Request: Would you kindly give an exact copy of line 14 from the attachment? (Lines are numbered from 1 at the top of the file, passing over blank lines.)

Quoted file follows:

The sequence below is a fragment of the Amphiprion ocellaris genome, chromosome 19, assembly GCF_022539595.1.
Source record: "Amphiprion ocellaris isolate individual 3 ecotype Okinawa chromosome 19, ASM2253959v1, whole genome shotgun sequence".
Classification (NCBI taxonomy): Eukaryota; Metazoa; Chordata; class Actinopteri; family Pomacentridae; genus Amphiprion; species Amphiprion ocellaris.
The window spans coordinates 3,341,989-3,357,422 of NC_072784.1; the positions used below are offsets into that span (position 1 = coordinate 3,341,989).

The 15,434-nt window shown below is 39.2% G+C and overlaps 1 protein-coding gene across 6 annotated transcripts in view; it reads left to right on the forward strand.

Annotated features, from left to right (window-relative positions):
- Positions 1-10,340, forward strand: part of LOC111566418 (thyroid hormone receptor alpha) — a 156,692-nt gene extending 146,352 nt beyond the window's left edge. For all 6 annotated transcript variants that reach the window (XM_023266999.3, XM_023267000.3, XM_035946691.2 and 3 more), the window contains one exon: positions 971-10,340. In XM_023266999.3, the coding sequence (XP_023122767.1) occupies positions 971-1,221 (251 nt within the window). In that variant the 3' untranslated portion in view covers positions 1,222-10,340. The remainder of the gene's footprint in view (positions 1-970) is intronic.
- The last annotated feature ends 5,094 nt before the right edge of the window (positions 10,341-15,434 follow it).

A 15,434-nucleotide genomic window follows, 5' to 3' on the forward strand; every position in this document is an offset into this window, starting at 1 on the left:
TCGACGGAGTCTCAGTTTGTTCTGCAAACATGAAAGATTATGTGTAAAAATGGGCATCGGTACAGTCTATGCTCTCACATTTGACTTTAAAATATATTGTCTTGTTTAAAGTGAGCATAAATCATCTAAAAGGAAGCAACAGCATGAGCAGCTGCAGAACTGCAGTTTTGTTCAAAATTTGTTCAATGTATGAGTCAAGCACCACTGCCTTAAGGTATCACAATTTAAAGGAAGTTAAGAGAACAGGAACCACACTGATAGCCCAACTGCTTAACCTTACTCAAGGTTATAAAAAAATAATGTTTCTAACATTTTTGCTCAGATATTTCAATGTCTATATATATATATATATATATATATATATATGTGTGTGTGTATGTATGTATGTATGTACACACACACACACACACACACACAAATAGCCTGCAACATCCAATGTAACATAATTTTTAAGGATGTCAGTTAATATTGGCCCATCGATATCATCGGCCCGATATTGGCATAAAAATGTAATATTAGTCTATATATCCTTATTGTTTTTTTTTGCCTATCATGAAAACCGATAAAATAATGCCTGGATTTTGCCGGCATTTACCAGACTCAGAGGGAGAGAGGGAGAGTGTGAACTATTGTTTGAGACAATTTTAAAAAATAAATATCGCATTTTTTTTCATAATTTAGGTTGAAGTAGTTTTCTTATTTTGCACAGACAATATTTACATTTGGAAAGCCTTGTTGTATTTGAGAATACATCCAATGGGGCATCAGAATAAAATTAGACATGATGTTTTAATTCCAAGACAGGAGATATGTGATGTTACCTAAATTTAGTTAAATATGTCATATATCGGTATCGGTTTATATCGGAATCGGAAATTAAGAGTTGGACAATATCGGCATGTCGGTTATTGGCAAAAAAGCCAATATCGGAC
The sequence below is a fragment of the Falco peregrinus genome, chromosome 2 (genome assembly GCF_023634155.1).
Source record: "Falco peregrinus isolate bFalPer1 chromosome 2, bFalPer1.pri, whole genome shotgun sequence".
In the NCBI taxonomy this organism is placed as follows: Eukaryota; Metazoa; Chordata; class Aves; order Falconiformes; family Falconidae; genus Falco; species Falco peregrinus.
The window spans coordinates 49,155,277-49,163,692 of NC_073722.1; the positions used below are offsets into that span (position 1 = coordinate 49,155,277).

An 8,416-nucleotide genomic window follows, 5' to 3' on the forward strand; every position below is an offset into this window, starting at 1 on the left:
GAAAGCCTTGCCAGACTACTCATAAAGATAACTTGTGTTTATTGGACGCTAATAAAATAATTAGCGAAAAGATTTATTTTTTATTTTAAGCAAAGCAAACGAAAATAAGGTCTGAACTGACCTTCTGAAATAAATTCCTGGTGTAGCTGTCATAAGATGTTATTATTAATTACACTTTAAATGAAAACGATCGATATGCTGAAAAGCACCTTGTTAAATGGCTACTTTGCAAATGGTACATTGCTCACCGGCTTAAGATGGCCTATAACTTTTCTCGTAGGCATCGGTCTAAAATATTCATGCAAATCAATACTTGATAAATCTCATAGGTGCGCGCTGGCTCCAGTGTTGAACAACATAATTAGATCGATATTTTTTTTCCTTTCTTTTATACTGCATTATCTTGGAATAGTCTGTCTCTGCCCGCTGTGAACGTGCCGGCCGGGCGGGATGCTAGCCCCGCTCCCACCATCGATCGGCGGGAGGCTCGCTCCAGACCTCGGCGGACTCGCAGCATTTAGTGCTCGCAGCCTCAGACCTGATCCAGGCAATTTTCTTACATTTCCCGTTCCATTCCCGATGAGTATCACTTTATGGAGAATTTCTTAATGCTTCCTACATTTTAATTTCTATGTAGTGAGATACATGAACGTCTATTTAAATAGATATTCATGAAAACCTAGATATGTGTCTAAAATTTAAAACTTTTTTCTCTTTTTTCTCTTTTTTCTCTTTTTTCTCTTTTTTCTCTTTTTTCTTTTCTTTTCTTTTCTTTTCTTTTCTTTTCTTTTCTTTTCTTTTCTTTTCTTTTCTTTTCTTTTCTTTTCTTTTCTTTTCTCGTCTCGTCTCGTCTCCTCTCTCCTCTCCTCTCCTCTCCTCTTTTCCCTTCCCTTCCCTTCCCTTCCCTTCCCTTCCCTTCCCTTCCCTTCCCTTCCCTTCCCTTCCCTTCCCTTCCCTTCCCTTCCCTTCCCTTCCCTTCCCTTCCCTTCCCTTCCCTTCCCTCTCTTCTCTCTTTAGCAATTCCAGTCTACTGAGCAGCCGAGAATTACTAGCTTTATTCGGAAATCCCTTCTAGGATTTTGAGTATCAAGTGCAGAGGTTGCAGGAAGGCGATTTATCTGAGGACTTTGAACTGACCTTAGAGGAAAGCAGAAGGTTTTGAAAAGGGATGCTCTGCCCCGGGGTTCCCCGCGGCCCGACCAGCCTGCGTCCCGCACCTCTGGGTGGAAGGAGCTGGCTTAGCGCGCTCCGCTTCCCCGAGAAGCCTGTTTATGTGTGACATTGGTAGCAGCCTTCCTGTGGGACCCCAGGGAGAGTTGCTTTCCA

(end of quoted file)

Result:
The window spans coordinates 49,155,277-49,163,692 of NC_073722.1; the positions used below are offsets into that span (position 1 = coordinate 49,155,277).